Concentration and Control: A Solution of the Trust Problem in the United States

By Charles Hise R. Van | Go to book overview

CHAPTER IV
THE SITUATION IN OTHER COUNTRIES1

To describe adequately the situation regarding concentration in industry for other countries would involve for each a book as large or larger than this; therefore there can be inserted but the briefest summary of the principles which have controlled combinations and restraint of trade in several of the more important countries.


SECTION 1
ENGLAND

The situation in England is fully described by Macrosty,2 and from his book this statement is mainly taken.

As already pointed out, the law of England originally prevented combination in restraint of trade. This principle was abandoned many years ago, and the doctrine was accepted that freedom in trade gave freedom to combine as well as freedom to compete, provided the combination did not result in monopoly. Under these circumstances there have grown up extensive combination and coöperation in almost every line of industry in Great Britain; but, not being driven from one position to another by prohibition of combination, the movement toward giant holding companies or mergers has not been so far-reaching as in this country. To a considerable extent the combinations are through coöperations and federations rather than mergers, although in a number of cases consolidation has gone far; and there are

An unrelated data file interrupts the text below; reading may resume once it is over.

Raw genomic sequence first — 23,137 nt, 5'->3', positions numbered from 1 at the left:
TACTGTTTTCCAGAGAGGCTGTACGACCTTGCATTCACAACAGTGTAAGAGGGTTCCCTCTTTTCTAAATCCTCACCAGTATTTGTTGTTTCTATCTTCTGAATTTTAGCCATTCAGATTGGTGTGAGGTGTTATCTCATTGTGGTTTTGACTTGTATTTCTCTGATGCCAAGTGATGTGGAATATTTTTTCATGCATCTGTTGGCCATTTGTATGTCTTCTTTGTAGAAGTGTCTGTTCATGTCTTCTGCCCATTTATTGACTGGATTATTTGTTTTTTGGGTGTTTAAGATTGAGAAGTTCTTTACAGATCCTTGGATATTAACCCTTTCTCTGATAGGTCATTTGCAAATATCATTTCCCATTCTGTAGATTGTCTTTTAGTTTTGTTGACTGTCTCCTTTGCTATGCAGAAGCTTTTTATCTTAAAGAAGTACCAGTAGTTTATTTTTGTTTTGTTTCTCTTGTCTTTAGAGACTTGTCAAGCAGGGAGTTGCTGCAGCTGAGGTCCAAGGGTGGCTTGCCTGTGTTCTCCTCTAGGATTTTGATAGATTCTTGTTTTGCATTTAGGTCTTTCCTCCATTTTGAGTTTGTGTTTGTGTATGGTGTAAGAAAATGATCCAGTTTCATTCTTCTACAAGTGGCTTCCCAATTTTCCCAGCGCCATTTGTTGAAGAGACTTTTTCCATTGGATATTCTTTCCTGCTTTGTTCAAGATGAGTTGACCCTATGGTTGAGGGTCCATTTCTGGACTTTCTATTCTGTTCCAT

Federations rather than mergers.

____________________
1
The situation regarding industrial combinations in Europe to the year 1900 is fully described by J. W. Jenks, Report of the Industrial Commission, Vol. XVIII, pp. 343.
2
The Trust Movement in British Industry."

-203-

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